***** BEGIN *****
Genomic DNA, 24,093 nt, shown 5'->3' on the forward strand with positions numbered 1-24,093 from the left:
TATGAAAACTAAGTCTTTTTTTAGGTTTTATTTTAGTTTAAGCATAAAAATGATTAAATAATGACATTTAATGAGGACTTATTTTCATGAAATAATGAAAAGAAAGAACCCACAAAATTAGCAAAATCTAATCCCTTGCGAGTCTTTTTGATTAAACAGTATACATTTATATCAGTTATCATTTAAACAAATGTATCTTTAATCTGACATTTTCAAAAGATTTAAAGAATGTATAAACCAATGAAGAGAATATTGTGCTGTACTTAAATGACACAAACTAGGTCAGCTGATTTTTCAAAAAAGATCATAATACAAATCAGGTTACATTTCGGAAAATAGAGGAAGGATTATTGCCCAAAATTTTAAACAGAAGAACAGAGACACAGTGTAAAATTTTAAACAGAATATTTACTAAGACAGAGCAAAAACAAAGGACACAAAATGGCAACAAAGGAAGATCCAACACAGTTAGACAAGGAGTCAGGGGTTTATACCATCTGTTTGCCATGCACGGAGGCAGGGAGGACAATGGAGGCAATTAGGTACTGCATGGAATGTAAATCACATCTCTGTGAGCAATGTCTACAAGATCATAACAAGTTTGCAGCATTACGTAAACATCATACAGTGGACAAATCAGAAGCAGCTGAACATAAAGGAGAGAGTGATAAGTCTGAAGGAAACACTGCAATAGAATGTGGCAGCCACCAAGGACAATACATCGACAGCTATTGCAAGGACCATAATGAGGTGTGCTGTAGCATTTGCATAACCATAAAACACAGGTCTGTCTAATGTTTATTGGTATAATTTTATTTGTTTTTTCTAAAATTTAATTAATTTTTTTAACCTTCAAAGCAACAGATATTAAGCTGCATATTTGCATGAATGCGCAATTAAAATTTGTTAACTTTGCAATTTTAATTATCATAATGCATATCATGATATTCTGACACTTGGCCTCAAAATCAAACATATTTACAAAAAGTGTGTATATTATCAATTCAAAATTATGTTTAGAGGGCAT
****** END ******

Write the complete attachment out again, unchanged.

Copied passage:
Genomic DNA, 24,093 nt, shown 5'->3' on the forward strand with positions numbered 1-24,093 from the left:
TATGAAAACTAAGTCTTTTTTTAGGTTTTATTTTAGTTTAAGCATAAAAATGATTAAATAATGACATTTAATGAGGACTTATTTTCATGAAATAATGAAAAGAAAGAACCCACAAAATTAGCAAAATCTAATCCCTTGCGAGTCTTTTTGATTAAACAGTATACATTTATATCAGTTATCATTTAAACAAATGTATCTTTAATCTGACATTTTCAAAAGATTTAAAGAATGTATAAACCAATGAAGAGAATATTGTGCTGTACTTAAATGACACAAACTAGGTCAGCTGATTTTTCAAAAAAGATCATAATACAAATCAGGTTACATTTCGGAAAATAGAGGAAGGATTATTGCCCAAAATTTTAAACAGAAGAACAGAGACACAGTGTAAAATTTTAAACAGAATATTTACTAAGACAGAGCAAAAACAAAGGACACAAAATGGCAACAAAGGAAGATCCAACACAGTTAGACAAGGAGTCAGGGGTTTATACCATCTGTTTGCCATGCACGGAGGCAGGGAGGACAATGGAGGCAATTAGGTACTGCATGGAATGTAAATCACATCTCTGTGAGCAATGTCTACAAGATCATAACAAGTTTGCAGCATTACGTAAACATCATACAGTGGACAAATCAGAAGCAGCTGAACATAAAGGAGAGAGTGATAAGTCTGAAGGAAACACTGCAATAGAATGTGGCAGCCACCAAGGACAATACATCGACAGCTATTGCAAGGACCATAATGAGGTGTGCTGTAGCATTTGCATAACCATAAAACACAGGTCTGTCTAATGTTTATTGGTATAATTTTATTTGTTTTTTCTAAAATTTAATTAATTTTTTTAACCTTCAAAGCAACAGATATTAAGCTGCATATTTGCATGAATGCGCAATTAAAATTTGTTAACTTTGCAATTTTAATTATCATAATGCATATCATGATATTCTGACACTTGGCCTCAAAATCAAACATATTTACAAAAAGTGTGTATATTATCAATTCAAAATTATGTTTAGAGGGCAT